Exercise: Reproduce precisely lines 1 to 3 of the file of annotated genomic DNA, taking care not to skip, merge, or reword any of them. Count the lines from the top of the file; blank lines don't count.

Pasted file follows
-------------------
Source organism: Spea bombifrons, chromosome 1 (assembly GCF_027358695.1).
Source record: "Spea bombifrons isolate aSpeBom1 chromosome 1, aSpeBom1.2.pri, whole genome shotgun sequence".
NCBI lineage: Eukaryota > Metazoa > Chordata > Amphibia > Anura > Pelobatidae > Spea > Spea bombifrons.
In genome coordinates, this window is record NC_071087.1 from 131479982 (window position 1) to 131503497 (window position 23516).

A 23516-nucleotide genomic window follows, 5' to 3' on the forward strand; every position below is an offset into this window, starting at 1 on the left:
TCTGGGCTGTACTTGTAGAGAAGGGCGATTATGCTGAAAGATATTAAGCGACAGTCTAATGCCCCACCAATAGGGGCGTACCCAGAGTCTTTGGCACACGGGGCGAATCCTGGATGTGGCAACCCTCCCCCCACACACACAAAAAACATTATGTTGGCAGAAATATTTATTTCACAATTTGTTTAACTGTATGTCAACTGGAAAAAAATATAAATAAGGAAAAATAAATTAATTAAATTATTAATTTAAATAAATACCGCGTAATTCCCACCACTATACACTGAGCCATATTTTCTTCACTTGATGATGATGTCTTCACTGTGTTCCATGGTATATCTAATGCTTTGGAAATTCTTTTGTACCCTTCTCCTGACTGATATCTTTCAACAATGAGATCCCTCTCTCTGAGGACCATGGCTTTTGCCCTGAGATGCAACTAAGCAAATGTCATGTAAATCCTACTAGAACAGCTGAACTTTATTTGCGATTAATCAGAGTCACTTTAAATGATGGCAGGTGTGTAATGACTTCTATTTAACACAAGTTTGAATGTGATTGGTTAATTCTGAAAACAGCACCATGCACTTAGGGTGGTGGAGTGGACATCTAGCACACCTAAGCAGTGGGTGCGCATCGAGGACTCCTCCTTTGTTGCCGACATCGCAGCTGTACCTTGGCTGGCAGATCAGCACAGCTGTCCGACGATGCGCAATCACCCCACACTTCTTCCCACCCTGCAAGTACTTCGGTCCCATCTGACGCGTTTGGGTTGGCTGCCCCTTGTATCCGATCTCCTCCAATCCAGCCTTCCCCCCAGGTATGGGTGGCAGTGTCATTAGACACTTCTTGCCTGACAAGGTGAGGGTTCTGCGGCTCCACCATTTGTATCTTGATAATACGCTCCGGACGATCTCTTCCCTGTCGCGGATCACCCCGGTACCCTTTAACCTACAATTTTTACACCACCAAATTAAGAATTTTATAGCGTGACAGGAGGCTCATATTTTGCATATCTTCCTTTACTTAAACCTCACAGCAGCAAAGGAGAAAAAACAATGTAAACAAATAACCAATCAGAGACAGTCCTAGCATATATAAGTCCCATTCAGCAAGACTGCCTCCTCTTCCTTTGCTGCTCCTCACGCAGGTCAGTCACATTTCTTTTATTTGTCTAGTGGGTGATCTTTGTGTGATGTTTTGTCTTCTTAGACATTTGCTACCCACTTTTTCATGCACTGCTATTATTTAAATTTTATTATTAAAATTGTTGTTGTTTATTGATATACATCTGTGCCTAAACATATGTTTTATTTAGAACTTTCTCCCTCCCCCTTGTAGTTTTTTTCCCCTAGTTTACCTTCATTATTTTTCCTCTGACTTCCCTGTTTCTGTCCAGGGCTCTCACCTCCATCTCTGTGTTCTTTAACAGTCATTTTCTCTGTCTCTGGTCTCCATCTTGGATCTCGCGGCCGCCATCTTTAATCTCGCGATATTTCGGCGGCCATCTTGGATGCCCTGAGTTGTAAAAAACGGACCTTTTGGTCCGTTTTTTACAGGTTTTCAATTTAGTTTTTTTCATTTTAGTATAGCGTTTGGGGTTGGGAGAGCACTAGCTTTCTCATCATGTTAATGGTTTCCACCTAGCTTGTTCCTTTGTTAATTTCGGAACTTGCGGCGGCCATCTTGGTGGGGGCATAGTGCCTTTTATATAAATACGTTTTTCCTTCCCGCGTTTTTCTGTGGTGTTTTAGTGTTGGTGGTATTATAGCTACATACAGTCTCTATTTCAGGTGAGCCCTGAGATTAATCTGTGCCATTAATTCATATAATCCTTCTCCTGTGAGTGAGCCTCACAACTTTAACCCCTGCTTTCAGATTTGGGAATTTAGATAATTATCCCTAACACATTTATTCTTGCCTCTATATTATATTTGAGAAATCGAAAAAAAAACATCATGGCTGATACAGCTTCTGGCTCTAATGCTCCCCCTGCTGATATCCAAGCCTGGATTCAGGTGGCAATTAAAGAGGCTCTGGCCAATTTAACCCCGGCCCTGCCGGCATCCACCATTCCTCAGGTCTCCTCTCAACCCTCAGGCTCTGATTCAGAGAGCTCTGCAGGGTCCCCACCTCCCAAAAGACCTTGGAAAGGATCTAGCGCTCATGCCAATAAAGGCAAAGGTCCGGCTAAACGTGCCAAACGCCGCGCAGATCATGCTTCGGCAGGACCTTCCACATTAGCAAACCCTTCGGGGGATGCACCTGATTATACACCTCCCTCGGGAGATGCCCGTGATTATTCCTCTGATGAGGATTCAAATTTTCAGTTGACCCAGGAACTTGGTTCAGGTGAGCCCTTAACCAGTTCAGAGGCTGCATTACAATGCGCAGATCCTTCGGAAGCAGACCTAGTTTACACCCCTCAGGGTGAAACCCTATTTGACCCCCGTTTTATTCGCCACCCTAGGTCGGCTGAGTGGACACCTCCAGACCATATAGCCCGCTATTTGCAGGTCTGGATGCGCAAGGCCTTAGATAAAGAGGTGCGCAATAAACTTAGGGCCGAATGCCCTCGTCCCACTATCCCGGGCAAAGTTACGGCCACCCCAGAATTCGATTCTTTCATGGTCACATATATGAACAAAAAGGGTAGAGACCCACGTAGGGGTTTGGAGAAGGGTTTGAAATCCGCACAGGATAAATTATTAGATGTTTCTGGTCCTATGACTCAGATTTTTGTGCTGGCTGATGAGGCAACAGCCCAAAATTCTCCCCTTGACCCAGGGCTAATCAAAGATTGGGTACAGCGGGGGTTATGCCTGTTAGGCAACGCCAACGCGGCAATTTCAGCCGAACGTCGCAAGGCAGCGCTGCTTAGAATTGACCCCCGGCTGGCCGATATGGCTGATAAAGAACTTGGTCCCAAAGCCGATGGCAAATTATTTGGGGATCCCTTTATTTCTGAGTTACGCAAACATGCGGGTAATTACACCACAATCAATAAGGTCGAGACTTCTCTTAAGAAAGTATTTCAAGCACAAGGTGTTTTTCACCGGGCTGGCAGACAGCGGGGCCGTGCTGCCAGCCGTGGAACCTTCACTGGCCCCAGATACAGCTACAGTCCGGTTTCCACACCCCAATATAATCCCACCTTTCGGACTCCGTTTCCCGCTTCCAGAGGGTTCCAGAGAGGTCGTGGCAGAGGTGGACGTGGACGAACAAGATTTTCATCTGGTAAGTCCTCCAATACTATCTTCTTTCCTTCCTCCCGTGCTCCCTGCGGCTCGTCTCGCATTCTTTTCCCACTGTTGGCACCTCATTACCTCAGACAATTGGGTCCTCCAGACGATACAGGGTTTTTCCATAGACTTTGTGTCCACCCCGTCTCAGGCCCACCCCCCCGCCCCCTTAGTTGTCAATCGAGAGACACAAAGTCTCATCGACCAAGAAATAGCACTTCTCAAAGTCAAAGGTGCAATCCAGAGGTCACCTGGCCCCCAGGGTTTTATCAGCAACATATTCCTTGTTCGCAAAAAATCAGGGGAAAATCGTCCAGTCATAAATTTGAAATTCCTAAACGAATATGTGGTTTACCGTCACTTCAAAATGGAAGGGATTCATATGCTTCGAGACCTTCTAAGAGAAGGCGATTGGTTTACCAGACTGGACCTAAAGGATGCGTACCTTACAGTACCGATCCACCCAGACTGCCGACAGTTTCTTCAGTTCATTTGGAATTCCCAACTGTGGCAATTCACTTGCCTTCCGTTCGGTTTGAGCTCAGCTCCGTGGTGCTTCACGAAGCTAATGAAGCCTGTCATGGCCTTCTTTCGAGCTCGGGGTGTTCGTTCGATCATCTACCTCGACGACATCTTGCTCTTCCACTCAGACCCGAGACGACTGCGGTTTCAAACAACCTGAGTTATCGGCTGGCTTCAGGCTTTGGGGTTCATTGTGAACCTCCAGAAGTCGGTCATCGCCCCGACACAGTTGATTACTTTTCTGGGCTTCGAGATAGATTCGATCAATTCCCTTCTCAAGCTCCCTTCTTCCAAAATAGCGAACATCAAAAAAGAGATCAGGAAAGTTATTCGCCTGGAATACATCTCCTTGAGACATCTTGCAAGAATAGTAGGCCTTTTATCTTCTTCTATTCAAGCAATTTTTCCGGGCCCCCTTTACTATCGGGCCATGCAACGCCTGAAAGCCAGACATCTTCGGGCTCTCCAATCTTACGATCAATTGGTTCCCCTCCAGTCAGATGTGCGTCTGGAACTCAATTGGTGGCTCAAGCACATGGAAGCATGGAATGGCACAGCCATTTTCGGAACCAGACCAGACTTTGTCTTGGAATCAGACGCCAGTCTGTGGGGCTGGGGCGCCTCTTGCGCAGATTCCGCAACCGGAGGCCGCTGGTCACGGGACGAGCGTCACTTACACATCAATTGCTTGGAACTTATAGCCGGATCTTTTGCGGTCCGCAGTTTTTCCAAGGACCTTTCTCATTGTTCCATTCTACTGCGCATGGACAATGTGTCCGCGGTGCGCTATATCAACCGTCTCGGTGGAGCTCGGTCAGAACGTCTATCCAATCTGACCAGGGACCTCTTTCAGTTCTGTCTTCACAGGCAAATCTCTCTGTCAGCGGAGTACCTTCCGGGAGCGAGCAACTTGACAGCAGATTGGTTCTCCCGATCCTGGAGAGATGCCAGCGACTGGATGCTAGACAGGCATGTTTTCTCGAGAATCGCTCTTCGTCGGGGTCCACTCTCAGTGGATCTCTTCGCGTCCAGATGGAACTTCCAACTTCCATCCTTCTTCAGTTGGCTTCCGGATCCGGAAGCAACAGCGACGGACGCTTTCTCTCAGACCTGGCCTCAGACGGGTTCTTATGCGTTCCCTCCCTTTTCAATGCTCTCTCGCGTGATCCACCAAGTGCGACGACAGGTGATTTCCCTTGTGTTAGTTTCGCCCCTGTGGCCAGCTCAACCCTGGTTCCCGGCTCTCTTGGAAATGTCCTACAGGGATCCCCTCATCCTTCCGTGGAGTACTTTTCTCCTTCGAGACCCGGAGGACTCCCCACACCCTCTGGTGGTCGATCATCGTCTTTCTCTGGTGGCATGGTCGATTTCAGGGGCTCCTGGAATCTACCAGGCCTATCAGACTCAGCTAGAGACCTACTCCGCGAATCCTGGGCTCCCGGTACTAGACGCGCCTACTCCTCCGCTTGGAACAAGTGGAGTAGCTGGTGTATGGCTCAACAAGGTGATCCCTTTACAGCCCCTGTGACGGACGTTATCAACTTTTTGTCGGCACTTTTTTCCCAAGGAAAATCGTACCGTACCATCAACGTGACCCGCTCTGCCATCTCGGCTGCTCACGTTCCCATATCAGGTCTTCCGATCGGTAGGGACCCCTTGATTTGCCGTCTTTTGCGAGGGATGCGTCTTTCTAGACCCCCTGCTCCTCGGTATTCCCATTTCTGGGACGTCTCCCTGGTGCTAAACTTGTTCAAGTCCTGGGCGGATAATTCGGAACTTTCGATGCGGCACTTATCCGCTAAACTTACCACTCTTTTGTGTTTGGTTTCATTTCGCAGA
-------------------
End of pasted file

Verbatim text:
Source organism: Spea bombifrons, chromosome 1 (assembly GCF_027358695.1).
Source record: "Spea bombifrons isolate aSpeBom1 chromosome 1, aSpeBom1.2.pri, whole genome shotgun sequence".
NCBI lineage: Eukaryota > Metazoa > Chordata > Amphibia > Anura > Pelobatidae > Spea > Spea bombifrons.